Villanelles: ed. Annie Finch, Marie-Elizabeth Mali: Everyman
On a recent edition of Desert Island Discs, castaway Tidjane Thiam (chief executive of Prudential) chose to take Dostoevsky’s novel The Brothers Karamazov with him into his eponymous lonely, hot and sandy vigil, eloquently describing how the novel had accompanied him through dark times in his life. He knew from experience, Mr. Thiam said, that this was a book that kept you company when you were alone.
Now this is not a review of Dostoevsky, nor do I claim any “Karamazovian” immortality for this particular anthology. But it occurred to me that poetry – good poetry – should achieve the same thing.
The Everyman pocket poets are designed for those of us who find ourselves in urgent need of a redemption song or a mini-Karamazov and don’t have handy access to an e-reader or high street store. And true to their titles, they fit in a pocket, or a handbag, even when space is at a premium. In appearance, they are old-fashioned in a good way: decent paper, dust jacket, yellow silk page marker.
This anthology of villanelles is apparently the first of its kind. It seems strange that this should be the case, since at least from an editorial point of view, comparing villanelle with villanelle, or sonnet with sonnet, is an easier task than comparing formal poetry with free verse or experimental forms. A poetry anthology is always a tricky balancing act, requiring as much leaving out as putting in.
How can a form develop if it is strictly controlled? Norton Anthology defines the villanelle as “a French verse form derived from an earlier Italian folk song, which retains the circular pattern of a peasant dance.” This circularity is achieved by line repetitions and a rhyme scheme.
To write a good villanelle “presents a considerable technical challenge”. That is publisher speak for “is fiendishly difficult”. The editors add: “This is not a form that is chosen lightly,” and “it is a hard form to fake”. I heartily endorse these statements, having tried to write one on several occasions.
The basis of the form requires two central lines which must bear repetition in a changing context and remain vibrant enough after repetition to provide a sensible and surprising conclusion to the whole piece. And yet a this form which when successful can touch eternity as Elizabeth Bishop and Dylan Thomas could testify, were they alive to do so.
This anthology sets out to explore the development of the form from some of the earliest known examples: "J’ai perdu ma tourterelle / Est-ce-point elle que j’oy?" (Jean Passerat, first published 1606) (trans. I have lost my turtle-dove / Isn’t that her gentle coo?) to a good selection of classic and contemporary examples.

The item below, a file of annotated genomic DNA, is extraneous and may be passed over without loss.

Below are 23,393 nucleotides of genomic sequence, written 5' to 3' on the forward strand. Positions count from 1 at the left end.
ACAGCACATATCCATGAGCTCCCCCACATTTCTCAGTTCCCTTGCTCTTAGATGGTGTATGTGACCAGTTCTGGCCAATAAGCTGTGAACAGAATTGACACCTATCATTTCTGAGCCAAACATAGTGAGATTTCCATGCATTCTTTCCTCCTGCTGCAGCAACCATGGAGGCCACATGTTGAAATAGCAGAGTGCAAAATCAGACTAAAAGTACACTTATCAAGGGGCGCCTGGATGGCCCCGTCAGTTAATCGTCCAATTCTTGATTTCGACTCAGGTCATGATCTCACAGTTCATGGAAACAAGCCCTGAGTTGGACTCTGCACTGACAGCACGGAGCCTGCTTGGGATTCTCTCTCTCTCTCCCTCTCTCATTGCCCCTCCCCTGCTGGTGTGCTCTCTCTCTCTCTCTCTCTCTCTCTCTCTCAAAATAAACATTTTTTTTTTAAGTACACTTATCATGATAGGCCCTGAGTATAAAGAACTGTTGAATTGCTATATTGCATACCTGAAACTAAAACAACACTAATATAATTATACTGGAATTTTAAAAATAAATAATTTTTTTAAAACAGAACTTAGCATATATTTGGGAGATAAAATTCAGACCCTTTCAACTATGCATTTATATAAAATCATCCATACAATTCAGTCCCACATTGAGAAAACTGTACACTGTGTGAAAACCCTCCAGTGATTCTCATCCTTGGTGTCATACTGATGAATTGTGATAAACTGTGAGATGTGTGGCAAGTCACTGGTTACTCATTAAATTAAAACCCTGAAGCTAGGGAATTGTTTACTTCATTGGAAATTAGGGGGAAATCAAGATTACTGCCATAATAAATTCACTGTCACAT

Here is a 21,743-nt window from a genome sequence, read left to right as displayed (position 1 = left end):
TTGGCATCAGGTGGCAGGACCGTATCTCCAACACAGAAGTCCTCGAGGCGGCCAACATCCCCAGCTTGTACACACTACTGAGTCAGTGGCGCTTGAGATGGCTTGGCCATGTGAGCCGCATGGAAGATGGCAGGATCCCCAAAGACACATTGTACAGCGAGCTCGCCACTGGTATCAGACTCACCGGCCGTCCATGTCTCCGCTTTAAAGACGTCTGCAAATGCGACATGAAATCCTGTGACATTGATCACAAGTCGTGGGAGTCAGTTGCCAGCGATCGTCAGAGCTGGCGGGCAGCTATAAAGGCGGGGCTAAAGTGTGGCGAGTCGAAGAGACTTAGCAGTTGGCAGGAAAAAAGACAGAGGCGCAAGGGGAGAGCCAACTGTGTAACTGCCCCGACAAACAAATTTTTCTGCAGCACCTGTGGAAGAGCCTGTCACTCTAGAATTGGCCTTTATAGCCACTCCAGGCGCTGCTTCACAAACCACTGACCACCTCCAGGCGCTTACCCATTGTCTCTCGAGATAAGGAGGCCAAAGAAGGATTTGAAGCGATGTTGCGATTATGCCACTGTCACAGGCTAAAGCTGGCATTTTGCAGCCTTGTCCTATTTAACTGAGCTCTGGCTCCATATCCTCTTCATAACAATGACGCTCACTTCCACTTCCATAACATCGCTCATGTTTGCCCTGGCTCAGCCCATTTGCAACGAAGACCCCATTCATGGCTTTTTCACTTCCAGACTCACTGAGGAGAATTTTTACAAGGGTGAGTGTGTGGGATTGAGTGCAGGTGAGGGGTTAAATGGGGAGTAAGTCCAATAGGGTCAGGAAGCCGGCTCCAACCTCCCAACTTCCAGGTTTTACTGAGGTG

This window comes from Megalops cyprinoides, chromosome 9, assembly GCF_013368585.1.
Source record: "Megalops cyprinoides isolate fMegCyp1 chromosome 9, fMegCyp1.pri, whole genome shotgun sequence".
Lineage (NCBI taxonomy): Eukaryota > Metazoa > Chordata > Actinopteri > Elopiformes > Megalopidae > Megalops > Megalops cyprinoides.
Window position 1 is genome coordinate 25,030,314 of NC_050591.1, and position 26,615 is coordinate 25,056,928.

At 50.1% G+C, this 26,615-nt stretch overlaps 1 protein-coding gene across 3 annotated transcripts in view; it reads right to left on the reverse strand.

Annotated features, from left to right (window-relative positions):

The inevitable Elizabeth Bishop One Art and Dylan Thomas Do Not Go Gentle…. are included but there is a broad range of examples from other poets. There is considerable variety and challenge in the two line repetitions in some of the poems. Some are very moving. For example, in Wendy Galgan’s Burning Angels: March 25, 1911: “Girls stand in windows, flames at their feet. / It’s raining children on Greene Street.”
Or the poem by George Szirtes entitled: Henryk Ross: Children of the Ghetto
“Love, we were young once, and ran races
We kicked at stones, we fell over, we pulled faces.”
Some of the poems are humorous, indicating an overwhelming sense of fun that the editors had in choosing them, as if somehow the form with its dance notation relatives has the ability to contain within it joy unsprung. One of my personal favourites is the poem by Dan Swire called Voice Mail Villanelle:
“We’re grateful that you called today
And sorry that we’re occupied
We will be with you right away.
Press one if you would like to stay,
Press two if you cannot decide.
We’re grateful that you called today.”
Anyone who can see beyond the mind-numbing frustration and ennui of robotic phone menus, to create poetry therein, deserves not just publication but a medal. It seems to me the point of the technique, indeed the whole point of poetry, is to turn the world upside down and find a different viewpoint, since the villanelle form with its refrain and repeating lines is able to encompass and examine a whole world better than freer forms.
There are a number of poems included which experiment with the form, such as A Quarrel of Crows: A Villahaikunelle
“A quarrel of crows
glean treasure from torn trash bags
on a rural road,”
which uses superb imagery, assonance and alliteration (“raspy throated-posturing”, “dessicated banquet”) to play fruitfully with the relationship between the two forms of the haiku and villanelle.
This is a great little book which sent me scurrying to the Everyman Library website to look at their other pocket poets. Frances Spurrier